So what was Rowlf up to during those intervening years?

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I wonder who’s doing the performing, as both Kermit and Rowlf were originally Jim Henson characters? I suspect Henson’s doing Rowlf as Kermit seems a bit off brand to me. (Of course, Henson could have dubbed the part he wasn’t physically performing, but that seems a bit involved for a pitch reel.)

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me too. i DEFINITELY remember the “J” cartoon, and the others they showed. i had no idea Ralph was around so early. i don’t remember him from Sesame Street proper, but he must’ve been there. he seems more like a Muppet Show incarnation to me.

EDIT:

well dang, i should’ve kept reading the comments! at least this jibes with my memory!

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Interesting hot take.

Also, velcome to boing boing.

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I vehemently disagree with that statement. I better take a breather and count to ten. One, two, three, four, five, six, seven, eight, niiiiiiiiiinnnnnne, teeeeeeeeeeennn!

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I’ll just put a word in here for Out to Lunch, a little remembered bridge between Sesame Street and the Muppet show. It actually used Muppets from both shows as well as some actors from The Electric Company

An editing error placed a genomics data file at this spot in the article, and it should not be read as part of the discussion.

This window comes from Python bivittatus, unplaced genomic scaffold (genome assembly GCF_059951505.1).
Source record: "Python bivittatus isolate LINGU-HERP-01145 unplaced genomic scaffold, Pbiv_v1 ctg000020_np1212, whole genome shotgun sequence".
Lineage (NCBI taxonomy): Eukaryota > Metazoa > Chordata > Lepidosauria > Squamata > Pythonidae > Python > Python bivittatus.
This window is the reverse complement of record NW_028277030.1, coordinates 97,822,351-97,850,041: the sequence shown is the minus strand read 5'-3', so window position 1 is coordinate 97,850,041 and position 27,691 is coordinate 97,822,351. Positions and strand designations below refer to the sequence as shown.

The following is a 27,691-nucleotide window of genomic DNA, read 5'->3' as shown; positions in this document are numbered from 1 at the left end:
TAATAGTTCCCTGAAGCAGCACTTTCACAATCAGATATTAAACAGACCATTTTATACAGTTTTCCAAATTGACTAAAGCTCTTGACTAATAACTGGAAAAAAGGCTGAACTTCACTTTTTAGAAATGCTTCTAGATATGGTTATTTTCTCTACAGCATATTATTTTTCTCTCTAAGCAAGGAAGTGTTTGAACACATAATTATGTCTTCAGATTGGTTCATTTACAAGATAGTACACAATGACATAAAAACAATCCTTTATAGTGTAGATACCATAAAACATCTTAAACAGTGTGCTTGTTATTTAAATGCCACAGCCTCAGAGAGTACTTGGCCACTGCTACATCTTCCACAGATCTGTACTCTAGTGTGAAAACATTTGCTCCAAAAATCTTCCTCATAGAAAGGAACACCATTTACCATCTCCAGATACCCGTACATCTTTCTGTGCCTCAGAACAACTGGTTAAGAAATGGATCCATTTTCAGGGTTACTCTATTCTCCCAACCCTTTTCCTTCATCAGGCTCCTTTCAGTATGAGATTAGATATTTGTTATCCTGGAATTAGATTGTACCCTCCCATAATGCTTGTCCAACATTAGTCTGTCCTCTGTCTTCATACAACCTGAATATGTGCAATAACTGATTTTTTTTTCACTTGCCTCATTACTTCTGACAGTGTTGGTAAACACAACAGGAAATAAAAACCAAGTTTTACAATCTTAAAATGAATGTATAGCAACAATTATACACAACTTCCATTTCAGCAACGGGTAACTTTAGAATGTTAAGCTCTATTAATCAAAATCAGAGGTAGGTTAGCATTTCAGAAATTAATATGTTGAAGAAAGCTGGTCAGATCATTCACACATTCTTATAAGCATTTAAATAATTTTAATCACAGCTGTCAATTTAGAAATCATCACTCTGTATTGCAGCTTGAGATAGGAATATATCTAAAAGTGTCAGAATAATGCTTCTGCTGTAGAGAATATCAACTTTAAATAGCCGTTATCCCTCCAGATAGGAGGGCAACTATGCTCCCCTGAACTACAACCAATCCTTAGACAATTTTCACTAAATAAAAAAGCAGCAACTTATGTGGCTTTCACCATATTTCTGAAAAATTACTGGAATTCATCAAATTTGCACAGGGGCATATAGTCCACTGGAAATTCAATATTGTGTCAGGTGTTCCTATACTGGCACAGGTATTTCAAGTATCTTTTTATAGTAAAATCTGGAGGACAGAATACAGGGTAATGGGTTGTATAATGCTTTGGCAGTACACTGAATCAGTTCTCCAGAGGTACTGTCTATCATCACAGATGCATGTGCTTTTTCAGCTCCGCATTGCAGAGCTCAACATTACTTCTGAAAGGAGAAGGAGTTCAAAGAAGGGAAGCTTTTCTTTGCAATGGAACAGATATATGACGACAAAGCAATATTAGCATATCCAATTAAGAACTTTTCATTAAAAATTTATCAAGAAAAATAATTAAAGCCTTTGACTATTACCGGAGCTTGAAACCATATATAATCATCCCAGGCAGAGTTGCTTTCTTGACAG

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Obligs, man;

You can’t just, like, mention it and then not post the Pinball Countdown; that’s the Pointer Sisters, yo!

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If you want to take a cynical look at it, Sesame Street was trying to win an arms race. Every other kids show out there is fighting for their attention… louder, brighter, flashier. Kids were going to be chasing whatever shiny object was dangled in front of them anyway, so a shiny educational object seems like a worthwhile endeavor. Many people seem to think they did a pretty good job.

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Interesting that 2 generations raised in front of that program do not bear that out. The use of advertising tactics were instrumental in raising literacy among its intended audience of pre schoolers.

The show also was one of the most inclusive casts in television. Done in a way that was neither exploitative nor forced.

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Count me as one of them.